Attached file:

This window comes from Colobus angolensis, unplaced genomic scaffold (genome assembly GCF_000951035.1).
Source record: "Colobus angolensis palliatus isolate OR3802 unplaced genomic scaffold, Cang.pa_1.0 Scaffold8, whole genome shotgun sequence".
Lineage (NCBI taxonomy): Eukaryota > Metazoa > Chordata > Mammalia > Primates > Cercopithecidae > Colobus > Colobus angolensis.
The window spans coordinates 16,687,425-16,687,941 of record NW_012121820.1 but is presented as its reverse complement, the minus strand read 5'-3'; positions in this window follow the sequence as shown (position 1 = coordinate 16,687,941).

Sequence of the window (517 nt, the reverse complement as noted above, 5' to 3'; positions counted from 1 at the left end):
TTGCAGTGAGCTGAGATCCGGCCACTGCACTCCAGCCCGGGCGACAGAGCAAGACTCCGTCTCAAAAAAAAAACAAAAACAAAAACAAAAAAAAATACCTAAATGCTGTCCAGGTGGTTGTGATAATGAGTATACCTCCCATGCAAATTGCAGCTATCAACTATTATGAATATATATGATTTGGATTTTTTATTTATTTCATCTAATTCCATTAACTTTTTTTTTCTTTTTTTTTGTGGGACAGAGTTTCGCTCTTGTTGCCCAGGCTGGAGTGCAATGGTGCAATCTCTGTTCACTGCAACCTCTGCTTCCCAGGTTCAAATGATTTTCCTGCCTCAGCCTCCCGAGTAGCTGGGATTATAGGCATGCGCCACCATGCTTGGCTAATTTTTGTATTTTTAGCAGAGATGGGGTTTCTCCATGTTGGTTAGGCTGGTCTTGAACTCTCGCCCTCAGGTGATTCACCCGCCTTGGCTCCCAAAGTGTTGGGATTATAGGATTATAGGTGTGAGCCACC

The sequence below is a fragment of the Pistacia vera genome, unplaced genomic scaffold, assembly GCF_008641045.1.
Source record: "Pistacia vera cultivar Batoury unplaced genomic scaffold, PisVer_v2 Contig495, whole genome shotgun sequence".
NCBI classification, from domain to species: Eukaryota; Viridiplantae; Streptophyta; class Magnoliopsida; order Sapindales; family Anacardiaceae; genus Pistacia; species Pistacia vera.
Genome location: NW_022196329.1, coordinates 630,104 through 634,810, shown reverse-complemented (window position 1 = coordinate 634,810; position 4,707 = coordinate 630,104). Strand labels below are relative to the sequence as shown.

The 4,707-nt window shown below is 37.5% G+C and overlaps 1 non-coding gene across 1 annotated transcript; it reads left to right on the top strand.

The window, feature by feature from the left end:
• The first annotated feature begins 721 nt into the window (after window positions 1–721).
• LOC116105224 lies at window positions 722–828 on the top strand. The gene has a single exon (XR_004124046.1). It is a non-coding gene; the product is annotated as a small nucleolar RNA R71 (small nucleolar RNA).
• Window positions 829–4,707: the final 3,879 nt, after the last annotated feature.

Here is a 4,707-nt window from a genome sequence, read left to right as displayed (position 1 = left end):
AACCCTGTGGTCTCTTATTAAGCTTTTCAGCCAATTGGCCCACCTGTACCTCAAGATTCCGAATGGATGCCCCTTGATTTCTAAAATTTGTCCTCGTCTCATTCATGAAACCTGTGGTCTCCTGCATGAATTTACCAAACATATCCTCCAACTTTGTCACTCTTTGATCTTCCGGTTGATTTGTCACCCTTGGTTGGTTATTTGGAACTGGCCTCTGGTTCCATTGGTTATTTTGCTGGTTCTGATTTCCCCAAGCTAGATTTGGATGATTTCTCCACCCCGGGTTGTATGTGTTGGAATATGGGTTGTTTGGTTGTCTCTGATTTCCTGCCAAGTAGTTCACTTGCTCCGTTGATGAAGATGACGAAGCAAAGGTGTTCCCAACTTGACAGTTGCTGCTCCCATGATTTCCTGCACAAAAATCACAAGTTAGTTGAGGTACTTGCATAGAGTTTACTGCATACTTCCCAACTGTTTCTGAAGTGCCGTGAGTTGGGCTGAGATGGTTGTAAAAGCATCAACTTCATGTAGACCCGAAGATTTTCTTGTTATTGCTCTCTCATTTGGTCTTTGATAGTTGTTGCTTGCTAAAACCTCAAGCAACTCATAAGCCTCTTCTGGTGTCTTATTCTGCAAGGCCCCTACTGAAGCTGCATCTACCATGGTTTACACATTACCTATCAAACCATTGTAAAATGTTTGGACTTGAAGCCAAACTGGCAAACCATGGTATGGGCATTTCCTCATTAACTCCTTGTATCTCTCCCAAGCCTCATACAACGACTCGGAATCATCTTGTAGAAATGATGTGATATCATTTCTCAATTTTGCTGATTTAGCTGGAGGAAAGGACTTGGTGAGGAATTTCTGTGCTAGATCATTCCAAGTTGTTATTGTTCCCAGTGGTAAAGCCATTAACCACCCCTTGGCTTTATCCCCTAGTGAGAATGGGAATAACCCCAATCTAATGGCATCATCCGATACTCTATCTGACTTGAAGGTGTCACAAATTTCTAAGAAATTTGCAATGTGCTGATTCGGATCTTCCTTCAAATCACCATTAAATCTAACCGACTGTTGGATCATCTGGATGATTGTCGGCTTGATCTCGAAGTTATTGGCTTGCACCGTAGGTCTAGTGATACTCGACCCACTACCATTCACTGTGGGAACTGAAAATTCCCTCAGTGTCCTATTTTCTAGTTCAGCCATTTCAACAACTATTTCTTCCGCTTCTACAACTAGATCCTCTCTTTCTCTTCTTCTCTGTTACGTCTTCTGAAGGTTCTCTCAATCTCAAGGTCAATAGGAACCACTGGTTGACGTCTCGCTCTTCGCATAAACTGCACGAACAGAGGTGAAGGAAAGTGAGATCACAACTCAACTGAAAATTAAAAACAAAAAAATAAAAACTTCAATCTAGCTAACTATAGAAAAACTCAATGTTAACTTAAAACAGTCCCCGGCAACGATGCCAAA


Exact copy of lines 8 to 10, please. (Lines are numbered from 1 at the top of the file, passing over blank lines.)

Source record: "Pistacia vera cultivar Batoury unplaced genomic scaffold, PisVer_v2 Contig495, whole genome shotgun sequence".
NCBI classification, from domain to species: Eukaryota; Viridiplantae; Streptophyta; class Magnoliopsida; order Sapindales; family Anacardiaceae; genus Pistacia; species Pistacia vera.
Genome location: NW_022196329.1, coordinates 630,104 through 634,810, shown reverse-complemented (window position 1 = coordinate 634,810; position 4,707 = coordinate 630,104). Strand labels below are relative to the sequence as shown.